My friend since elementary school, Stuart – whom we all called Stu Monster in tribute to his exploits with beer and fast cars – was a year behind me in age, but way ahead when it came to owning a serious beast. While I had a ratty ’78 Camaro LT with a watery-eyed low compression, low performance 350 small block, glass packs and peeling-chrome Keystone Classic mags, Stu wrangled his parents into a small loan (big to us) of $2,200 – which he used to secure ownership of an amazingly pristine, all-there 1971 Plymouth GTX equipped with its original 375 horse 440 Magnum big block, Torque-flite automatic and floor-mounted “slapstick” shifter.
It had gattling gun exhaust tips thrusting menacingly out of the huge rear bumper; a wing on the trunklid – and massive steel slab of a hood with “440” callouts on either side. It was chocolate brown metallic with red “GTX” decals and wore its vinyl roof like a mafia hit man’s pompadour. It rode on a full set of Hurst 14 inch mag wheels – shod with the widest tires that Manny, Moe & Jack (the mascots of the local auto parts place) could provide. Which, of course, were not very wide at all. Imagine a two-ton muscle car with a 7 liter, pushing 400 horsepower big block and absolutely no electronic helpers such as traction or stability control…. on rolling stock that would be considered marginal underneath a 2011 Camry.
The thing was wildly, thrillingly dangerous – which was what made it so much fun. Anything more than eggshell application of the throttle would send those ridiculous Hurst mags and and the whole rear end into a violent fishtail, blue haze from the big-inch motor and the overmatched tires providing cover for these misdeeds.
If you stood anywhere near the pipes with the engine running, your eyes would water from the unburned hydrocarbons.
It was car porno.
I experienced my first 1-2 tire chirp in an automatic-equipped car in that GTX – and almost lost control as the back end broke loose violently in the process. One night, we took on a brand-new ’86 Corvette and ate his lunch up to 120-something mph – at which point it occurred to me that we might die at any moment so I eased off the throttle to bleed speed back to double digits. The thing was just ferocious. When you floored it , the whole front end would rise up an inch or two – and I’m talking about when you’re already going 30 or 40 MPH… .
Another time, one of my idiot friends decided to try to pass us on a blind curve in his ’74 Formula 400 Firebird – a respectable car. The GTX did not allow it. Luckily, no one was coming in the opposite lane. That time, the Motor Gods were with us.
These were truly great days – not so much because we were young and dumb and ready for anything – but because young and dumb teens could still easily buy cars that today are high five or even six-figure “collectibles” that mostly only rich middle-aged men can afford, so they can be trailered to shows and kept under glass as they appreciate in value some more, before they’re sold off to another investor.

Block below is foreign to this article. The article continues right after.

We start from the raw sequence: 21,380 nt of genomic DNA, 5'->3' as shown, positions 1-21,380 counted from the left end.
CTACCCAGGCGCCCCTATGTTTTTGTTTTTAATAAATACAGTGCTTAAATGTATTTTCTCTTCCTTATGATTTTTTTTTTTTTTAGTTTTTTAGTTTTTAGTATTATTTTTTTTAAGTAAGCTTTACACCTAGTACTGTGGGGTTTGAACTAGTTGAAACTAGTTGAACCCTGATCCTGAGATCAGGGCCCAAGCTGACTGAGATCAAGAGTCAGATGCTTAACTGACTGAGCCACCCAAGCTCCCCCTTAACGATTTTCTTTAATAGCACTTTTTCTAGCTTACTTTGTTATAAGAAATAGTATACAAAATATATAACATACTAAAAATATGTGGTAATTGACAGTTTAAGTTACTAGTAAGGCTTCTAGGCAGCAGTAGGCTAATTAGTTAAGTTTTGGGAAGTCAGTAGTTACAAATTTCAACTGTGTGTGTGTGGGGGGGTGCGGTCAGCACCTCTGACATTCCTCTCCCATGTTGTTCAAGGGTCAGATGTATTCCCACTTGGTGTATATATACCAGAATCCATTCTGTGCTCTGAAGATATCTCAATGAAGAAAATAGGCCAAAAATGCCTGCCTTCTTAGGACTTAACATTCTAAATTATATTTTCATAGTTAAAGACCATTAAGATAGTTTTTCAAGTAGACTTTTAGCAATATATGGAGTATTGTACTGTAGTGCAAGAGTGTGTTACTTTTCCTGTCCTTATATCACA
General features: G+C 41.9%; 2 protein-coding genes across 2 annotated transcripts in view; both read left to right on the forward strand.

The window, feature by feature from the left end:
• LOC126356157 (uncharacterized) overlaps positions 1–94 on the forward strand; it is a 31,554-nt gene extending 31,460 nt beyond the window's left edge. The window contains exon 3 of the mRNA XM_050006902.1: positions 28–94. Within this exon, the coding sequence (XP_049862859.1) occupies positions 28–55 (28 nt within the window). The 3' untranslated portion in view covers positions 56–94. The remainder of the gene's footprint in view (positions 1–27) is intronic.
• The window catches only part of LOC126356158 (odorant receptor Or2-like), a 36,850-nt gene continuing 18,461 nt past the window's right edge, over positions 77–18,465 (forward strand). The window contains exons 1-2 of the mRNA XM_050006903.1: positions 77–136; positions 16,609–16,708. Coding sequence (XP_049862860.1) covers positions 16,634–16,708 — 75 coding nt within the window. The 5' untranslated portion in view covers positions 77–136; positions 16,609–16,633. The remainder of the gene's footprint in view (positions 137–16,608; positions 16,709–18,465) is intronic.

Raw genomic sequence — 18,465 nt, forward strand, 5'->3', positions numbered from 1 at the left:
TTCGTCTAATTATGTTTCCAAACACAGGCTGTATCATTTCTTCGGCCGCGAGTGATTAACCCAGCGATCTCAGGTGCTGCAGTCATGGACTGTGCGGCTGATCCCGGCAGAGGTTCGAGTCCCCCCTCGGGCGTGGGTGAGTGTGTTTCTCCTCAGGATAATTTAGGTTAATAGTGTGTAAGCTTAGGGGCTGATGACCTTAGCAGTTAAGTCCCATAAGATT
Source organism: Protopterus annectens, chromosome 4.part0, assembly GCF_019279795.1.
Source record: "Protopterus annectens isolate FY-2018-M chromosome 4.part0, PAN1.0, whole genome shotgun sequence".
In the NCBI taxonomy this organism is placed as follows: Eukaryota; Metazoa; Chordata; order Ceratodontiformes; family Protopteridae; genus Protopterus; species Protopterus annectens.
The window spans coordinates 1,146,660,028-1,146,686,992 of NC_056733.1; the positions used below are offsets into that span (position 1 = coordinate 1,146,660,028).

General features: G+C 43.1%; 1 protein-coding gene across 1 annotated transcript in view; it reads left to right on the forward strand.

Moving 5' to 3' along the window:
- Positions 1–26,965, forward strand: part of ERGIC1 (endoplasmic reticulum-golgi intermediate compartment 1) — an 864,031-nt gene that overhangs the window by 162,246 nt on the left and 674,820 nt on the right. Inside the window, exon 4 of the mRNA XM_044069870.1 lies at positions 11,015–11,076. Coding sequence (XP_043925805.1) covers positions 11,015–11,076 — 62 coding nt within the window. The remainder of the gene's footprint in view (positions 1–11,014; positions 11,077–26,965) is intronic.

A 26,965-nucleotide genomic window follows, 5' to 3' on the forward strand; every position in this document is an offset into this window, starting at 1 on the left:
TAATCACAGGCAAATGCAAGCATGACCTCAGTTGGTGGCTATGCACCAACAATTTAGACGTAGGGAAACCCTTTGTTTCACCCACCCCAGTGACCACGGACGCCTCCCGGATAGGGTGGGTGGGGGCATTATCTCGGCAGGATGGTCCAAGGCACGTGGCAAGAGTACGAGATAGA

Today, an authentic 1971 GTX 440 in good condition is probably a $50k car; maybe more. Even something more common like my other friend’s 1974 Formula 400 Firebird is easily a $20k-plus car today.
But back in the mid-’80s, ’60s and ’70s muscle cars were not yet investments. They were obnoxious old gas pigs that virtually no one in the K-Car era thought much about. They were priced accordingly. You could find them parked outside, way back there, looking forlorn in the second or third row of second-tier consignment lots. For Sale. Cheap.
We were 16 and 17 years old, with McDonald’s jobs and zero credit because back in the ’80s, kids didn’t have credit – or credit cards. Or loans. You had to have a real job to get one of those and that we did not have. Yet we could still afford to buy muscle cars on our part-time fast food salaries. My high school parking lot was overflowing with them. GTOs and SS Chevelles, Camaros and Mustangs – all kinds of stuff. Sure, they were mostly on the well-chewed side, some with primered panels and Gabriel Hi-Jacker air shocks lifting the back end up. But the essential thing is they were available. And they were ours.
We didn’t know it at the time, of course (you never do) but we were enjoying the privilege of being the last generation able to drive these things as they were intended to be driven – by young guys and all-out. In the rain, even. With no worry in our heads about bending not-yet-precious metal. And if we did, some Bondo would do the trick. We learned to do a cam swap or valve adjustment with shitty hand tools on engines that today are touched only by meticulous restoration shops – and rarely, if ever, experimented upon to extract another couple of horses by bumping up the ignition timing or shoving a stack of gaskets underneath the carb to create a poor man’s “hi-riser.”
Like being a teenager, it didn’t last.
Stu ended up dead behind the wheel of the GTX the following summer – after he lost it on a curve late one night, flipped the GTX and broke his neck. That event sobered me up – and may even have saved my own life. I toned it down a bit in the Camaro and subsequent fast cars, the little voice in my head advising me that I was not, in fact, immortal. I don’t know what became of my friend with the Formula 400.
And the high school parking lots were suddenly full of Hondas.
It was only 25 years ago. Not so long in terms of the calendar – but an epoch in the life of a then-kid who didn’t realize until it was long gone just how good we had it.